Reviewed by Michael Fuller, MD
Each year in the United States, more than 100,000 people are diagnosed with kidney failure, a serious condition in which the kidneys are unable to rid the body of toxins and wastes. Kidney failure is the final stage of kidney disease, also known as nephropathy.
Diabetes is the most common cause of kidney failure, accounting for nearly 45 percent of new cases. Even when the disease is controlled, it can lead to nephropathy and kidney failure. Most people with diabetes do not develop nephropathy that is severe enough to cause kidney failure. About 18 million people in the United States have diabetes, while roughly 150,000 people are living with kidney failure as a result of diabetes.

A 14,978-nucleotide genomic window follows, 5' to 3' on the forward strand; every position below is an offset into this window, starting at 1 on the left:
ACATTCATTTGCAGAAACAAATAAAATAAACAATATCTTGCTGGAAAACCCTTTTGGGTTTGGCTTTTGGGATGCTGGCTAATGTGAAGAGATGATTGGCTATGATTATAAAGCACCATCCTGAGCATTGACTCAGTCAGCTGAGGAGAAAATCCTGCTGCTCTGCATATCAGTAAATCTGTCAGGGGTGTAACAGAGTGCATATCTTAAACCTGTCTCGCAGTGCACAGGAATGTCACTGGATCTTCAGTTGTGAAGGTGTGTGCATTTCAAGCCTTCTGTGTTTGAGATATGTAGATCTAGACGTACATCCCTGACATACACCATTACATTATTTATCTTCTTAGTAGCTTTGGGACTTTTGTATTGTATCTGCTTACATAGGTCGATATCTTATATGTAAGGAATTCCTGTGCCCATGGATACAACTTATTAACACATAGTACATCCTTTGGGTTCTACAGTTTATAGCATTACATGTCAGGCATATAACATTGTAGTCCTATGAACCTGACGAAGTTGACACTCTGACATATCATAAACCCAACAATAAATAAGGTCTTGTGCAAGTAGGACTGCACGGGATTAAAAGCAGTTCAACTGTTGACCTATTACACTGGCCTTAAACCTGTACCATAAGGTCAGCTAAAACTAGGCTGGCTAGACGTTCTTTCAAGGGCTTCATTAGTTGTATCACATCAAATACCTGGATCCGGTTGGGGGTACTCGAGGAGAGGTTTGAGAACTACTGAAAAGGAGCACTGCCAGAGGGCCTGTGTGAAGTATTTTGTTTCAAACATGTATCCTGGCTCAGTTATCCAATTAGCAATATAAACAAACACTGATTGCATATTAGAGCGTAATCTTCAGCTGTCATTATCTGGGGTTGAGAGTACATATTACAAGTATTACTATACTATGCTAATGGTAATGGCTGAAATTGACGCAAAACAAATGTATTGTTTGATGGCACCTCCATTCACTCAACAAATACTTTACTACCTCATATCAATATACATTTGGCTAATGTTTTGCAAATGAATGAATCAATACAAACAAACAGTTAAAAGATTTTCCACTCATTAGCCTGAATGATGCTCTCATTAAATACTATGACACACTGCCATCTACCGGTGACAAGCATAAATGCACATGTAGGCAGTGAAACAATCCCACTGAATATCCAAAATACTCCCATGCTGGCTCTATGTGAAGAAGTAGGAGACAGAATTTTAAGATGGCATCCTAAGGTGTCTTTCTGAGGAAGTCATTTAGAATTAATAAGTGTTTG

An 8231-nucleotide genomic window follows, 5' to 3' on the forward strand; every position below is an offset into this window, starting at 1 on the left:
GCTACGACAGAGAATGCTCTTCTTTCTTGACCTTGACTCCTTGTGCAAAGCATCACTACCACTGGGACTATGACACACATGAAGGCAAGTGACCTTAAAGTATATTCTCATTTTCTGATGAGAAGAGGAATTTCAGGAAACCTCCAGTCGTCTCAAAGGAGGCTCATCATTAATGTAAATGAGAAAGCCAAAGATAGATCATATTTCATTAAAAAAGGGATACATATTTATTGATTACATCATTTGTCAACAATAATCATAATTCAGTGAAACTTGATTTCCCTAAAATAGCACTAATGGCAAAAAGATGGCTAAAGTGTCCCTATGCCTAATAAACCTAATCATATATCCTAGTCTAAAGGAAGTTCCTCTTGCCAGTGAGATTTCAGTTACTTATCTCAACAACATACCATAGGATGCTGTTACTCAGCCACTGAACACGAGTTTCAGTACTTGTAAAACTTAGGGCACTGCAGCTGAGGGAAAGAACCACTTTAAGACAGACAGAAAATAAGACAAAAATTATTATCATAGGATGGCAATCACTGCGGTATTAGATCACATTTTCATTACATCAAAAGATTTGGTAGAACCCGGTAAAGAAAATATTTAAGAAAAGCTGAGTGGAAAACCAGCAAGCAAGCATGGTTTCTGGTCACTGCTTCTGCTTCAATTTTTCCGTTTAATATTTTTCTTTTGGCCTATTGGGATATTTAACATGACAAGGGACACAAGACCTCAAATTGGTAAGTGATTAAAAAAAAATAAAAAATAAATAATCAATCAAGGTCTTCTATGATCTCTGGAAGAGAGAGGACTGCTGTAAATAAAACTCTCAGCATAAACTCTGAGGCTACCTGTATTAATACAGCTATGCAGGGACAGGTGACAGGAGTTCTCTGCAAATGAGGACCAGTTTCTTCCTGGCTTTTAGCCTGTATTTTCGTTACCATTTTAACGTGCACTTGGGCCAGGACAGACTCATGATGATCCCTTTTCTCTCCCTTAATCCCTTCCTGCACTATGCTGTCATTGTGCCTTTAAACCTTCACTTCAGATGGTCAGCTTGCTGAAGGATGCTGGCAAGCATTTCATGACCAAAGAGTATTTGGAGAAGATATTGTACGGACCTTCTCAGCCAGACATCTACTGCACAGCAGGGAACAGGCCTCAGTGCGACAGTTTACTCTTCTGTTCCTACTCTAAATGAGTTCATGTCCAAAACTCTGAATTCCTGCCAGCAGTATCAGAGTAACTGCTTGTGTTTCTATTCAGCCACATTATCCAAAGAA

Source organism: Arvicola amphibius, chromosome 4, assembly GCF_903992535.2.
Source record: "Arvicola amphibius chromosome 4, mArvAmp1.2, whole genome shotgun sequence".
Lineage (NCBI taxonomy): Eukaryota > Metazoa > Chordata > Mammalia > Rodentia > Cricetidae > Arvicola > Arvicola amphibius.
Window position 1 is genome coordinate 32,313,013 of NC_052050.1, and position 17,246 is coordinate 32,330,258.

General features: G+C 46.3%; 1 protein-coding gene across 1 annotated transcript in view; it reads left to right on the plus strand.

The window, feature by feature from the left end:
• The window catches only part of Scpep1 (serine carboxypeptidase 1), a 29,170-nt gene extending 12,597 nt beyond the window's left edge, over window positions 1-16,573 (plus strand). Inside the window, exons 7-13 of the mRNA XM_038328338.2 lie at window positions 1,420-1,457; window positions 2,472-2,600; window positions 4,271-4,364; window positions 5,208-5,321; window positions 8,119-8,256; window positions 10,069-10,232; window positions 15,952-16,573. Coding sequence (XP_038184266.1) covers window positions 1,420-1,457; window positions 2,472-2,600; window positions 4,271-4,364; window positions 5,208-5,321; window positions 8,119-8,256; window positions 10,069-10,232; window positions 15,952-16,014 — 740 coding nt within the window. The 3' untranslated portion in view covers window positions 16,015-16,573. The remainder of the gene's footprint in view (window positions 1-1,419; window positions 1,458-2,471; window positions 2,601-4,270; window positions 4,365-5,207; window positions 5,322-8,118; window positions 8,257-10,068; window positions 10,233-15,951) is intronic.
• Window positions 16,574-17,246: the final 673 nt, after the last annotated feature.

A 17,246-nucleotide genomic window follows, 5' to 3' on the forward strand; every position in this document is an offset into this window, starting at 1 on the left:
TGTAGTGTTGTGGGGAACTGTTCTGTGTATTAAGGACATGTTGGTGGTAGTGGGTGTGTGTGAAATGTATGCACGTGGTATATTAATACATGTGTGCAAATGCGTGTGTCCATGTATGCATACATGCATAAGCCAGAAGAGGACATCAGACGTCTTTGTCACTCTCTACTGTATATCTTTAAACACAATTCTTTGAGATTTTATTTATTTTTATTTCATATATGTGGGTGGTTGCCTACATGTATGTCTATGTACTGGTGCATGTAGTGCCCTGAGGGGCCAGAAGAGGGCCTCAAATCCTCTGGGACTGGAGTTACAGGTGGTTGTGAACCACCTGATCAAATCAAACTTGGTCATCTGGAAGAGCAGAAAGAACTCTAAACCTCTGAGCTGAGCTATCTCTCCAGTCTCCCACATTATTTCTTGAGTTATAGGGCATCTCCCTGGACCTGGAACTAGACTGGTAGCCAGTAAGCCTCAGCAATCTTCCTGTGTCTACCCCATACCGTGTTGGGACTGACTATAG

People with kidney failure must undergo either dialysis, which substitutes for some of the filtering functions of the kidneys, or receive a transplant from a healthy donor. Most U.S. citizens who develop kidney failure are eligible for federally funded care. In 2003, care for patients with kidney failure cost the nation more than $27 billion.
African Americans, American Indians, and Hispanics/Latinos develop diabetes, nephropathy, and kidney failure at rates higher than Caucasians. Scientists have not been able to explain these higher rates. They are also unsure of the exact interplay of factors leading to diabetic nephropathy, though they include heredity, diet, and other medical conditions such as high blood pressure. High blood pressure and high levels of blood glucose increase the risk that a person with diabetes will progress to kidney failure.